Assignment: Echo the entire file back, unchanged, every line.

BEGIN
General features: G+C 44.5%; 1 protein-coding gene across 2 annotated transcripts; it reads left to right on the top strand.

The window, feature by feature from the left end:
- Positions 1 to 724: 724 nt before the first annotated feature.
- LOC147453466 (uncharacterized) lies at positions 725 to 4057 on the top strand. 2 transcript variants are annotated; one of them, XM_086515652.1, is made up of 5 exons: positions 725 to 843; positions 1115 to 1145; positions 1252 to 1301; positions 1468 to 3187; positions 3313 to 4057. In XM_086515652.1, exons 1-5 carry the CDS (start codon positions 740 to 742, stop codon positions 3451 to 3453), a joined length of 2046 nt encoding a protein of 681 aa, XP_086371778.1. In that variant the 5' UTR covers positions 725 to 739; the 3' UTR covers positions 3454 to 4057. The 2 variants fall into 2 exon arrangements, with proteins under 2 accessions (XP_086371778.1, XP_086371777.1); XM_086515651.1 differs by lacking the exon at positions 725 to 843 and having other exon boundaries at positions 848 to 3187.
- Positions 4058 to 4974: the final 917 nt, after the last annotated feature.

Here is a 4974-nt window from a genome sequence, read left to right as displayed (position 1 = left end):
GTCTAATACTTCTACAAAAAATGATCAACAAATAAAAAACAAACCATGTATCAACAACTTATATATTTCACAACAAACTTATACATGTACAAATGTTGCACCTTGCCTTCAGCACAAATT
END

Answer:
General features: G+C 44.5%; 1 protein-coding gene across 2 annotated transcripts; it reads left to right on the top strand.

The window, feature by feature from the left end:
- Positions 1 to 724: 724 nt before the first annotated feature.
- LOC147453466 (uncharacterized) lies at positions 725 to 4057 on the top strand. 2 transcript variants are annotated; one of them, XM_086515652.1, is made up of 5 exons: positions 725 to 843; positions 1115 to 1145; positions 1252 to 1301; positions 1468 to 3187; positions 3313 to 4057. In XM_086515652.1, exons 1-5 carry the CDS (start codon positions 740 to 742, stop codon positions 3451 to 3453), a joined length of 2046 nt encoding a protein of 681 aa, XP_086371778.1. In that variant the 5' UTR covers positions 725 to 739; the 3' UTR covers positions 3454 to 4057. The 2 variants fall into 2 exon arrangements, with proteins under 2 accessions (XP_086371778.1, XP_086371777.1); XM_086515651.1 differs by lacking the exon at positions 725 to 843 and having other exon boundaries at positions 848 to 3187.
- Positions 4058 to 4974: the final 917 nt, after the last annotated feature.

Here is a 4974-nt window from a genome sequence, read left to right as displayed (position 1 = left end):
GTCTAATACTTCTACAAAAAATGATCAACAAATAAAAAACAAACCATGTATCAACAACTTATATATTTCACAACAAACTTATACATGTACAAATGTTGCACCTTGCCTTCAGCACAAATT